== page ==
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Mozambique

Mozambique and IRRI

Rice cultivation has been practiced in Mozambique for more than 500 years. It is mainly done in lowland rainfed ecologies, where farmers follow traditional management practices.

Rice is one of the major crops for production in Mozambique, along with maize, wheat, and sorghum. However, rice consumption has increased rapidly in recent years, from 86 thousand tons in 1990 to 519 thousand tons in 2010, at an annual growth rate of 8.6%. This shift in consumer preference, like other African countries, is attributed to urbanization and rice’s convenience in preparation.

IRRI assists Mozambique in its initiatives in upgrading the rice agri-food systems in the country and building capacity to sustain its rice industry. Since 2006, IRRI have conducted activities that include rice breeding, socioeconomic studies, crop production and post harvest, capacity building, information management, and private sector village-based programs.

Today, IRRI has three research and development regions in Mozambique: Maputo and Xai-xai for irrigated conditions and Quelimane for rainfed condition. The IRRI Mozambique office also serves as one of the Institute’s regional offices in Africa, strengthening the country’s strategic role in ensuring food- and nutrition-security in the region and beyond.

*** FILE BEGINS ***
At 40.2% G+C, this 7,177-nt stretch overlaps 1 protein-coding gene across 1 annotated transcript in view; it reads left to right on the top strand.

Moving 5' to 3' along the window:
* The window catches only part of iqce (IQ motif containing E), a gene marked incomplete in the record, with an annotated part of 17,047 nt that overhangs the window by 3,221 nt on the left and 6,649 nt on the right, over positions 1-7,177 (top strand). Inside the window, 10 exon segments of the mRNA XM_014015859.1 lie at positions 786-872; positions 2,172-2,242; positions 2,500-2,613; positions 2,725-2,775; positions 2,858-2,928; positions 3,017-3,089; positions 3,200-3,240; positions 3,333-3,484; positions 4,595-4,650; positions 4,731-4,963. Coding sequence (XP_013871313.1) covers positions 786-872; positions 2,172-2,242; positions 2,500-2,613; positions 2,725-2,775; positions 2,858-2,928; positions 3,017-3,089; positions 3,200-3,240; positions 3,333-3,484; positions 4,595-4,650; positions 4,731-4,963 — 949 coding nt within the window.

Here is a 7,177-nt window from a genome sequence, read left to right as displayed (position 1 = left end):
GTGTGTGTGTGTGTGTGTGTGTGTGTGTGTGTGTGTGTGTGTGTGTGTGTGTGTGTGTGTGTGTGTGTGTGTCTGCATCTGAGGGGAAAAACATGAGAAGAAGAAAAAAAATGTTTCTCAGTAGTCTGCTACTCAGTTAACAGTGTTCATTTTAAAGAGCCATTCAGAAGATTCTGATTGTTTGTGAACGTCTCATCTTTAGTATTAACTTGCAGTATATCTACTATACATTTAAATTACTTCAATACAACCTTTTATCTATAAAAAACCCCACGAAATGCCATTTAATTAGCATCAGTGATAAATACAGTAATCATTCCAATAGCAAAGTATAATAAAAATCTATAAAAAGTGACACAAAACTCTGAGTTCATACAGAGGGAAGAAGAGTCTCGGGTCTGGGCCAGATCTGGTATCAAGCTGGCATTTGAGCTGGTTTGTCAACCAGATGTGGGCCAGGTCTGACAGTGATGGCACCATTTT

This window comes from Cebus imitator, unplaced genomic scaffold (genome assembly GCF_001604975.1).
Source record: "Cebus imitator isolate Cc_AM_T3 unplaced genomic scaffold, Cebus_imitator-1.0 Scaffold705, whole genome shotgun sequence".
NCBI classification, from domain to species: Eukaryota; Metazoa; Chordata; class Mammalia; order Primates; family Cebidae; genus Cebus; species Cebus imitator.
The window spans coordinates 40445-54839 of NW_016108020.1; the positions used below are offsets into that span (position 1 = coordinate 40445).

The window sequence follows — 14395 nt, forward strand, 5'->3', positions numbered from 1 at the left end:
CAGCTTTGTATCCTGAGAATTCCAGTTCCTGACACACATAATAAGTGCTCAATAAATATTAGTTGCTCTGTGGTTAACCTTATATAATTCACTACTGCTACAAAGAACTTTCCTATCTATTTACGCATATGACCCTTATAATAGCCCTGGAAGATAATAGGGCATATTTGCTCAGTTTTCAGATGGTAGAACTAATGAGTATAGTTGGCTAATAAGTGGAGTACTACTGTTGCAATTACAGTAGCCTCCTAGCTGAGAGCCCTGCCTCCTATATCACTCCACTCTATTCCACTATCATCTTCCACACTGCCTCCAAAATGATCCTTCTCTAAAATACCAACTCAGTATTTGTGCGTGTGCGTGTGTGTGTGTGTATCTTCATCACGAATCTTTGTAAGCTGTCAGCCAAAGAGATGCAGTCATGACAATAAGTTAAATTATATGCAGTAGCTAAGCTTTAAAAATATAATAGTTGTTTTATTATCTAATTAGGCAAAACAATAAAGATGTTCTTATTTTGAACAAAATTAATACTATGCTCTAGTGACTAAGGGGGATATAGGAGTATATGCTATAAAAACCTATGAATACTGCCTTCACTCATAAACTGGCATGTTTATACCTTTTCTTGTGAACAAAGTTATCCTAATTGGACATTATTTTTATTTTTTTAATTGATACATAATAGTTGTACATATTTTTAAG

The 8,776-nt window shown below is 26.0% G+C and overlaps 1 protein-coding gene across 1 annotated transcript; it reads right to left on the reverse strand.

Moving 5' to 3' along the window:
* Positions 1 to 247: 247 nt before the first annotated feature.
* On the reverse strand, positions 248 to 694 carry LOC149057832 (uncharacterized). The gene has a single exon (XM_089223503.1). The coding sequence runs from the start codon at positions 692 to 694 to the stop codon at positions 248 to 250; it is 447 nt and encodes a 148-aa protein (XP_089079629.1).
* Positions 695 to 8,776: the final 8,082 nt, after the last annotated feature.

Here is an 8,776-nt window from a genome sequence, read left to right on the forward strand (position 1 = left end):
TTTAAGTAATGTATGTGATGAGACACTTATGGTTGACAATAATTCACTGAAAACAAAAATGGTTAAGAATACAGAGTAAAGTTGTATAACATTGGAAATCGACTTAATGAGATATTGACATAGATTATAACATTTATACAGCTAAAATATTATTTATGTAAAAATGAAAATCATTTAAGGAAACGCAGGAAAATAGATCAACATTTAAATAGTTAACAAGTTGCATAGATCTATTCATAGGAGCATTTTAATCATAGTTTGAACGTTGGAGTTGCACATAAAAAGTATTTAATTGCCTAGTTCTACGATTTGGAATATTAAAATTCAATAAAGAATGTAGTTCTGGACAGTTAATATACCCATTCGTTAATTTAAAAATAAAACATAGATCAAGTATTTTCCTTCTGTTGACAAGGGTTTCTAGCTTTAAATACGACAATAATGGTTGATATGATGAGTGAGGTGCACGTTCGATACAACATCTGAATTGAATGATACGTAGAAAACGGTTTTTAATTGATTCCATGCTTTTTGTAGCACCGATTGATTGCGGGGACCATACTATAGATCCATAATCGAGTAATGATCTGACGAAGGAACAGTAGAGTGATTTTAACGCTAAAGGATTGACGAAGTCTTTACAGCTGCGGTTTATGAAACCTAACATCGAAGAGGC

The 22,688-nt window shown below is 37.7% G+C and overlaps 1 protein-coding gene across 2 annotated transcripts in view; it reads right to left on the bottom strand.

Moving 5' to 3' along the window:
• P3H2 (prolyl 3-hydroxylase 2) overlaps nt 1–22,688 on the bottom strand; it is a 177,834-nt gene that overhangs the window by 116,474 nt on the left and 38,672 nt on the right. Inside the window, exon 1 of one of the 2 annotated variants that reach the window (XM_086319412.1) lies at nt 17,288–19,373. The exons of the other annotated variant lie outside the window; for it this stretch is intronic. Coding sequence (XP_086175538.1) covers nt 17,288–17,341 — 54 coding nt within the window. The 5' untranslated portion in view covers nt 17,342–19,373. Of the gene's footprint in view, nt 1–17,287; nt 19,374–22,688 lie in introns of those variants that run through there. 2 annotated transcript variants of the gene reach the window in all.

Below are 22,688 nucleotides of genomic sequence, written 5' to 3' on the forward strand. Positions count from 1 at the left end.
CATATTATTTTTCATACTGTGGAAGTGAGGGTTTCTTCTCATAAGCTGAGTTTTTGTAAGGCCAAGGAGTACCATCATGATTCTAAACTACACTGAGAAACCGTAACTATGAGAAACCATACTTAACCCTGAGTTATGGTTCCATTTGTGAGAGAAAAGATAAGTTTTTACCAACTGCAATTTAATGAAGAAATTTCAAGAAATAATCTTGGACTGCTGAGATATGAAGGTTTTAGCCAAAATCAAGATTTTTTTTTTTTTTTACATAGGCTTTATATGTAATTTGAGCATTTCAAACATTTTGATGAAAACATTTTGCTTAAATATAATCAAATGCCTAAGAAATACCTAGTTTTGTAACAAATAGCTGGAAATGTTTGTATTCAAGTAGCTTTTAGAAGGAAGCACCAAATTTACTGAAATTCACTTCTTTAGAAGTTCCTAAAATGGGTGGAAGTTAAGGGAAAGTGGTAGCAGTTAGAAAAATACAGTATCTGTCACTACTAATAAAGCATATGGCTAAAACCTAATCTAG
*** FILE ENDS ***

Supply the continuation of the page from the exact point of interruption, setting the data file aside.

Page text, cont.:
Key achievements in Mozambique

Breeding new rice varieties tailored for Mozambique

Since 2006, IRRI has introduced more than 6,000 breeding lines of rice for irrigated and rainfed ecosystems into Mozambique to evaluate their performance locally and select the best ones for the country. In 2011, Makassane, the first variety of IRRI-bred rice developed especially for Mozambique was released.

Involving farmers in choosing new rice varieties

Every season, IRRI staff in Mozambique conduct Participatory Variety Studies (PVS). The studies take place in at least 15 locations across the country, including 8 locations that are irrigated and 7 that are rainfed. Involving farmers in breeding activities helps ensure new rice varieties meet their needs. It can also increase the rate of adoption of new rice varieties because farmers have already seen how well they perform.

Ensuring seeds for farmers

In partnership with Agriculture Research Institute of Mozambique (IIAM), IRRI Mozambique assists in purifying seed and multiplying the seed of existing released rice varieties in the country. In 2011, three tons of purified, breeder and foundations seeds have been produced and ready for multiplication by IIAM and ultimately distributed to the farmers.

Introducing better management practices

IRRI establishes rice plots across Mozambique to show farmers best management practices, ranging from land preparation to harvest. Postharvest technologies like small-scale mechanization, including pedal and mechanical threshers, and super bags for seeds and corn weed, are showcased to demonstrate production efficiency.

Building public and private partnerships

IRRI Mozambique is actively forging partnerships between public and local private companies and organizations for the benefit of better production and local communities. One example is the partnership between Palmeira Rice Mill and the three villages of Massavassi, in Chokwe district. Technical assistance is extended to farmers in these three villages from land preparation to harvest in order to increase yield to supply the demand set by the market and through the Palmeira Rice Mill.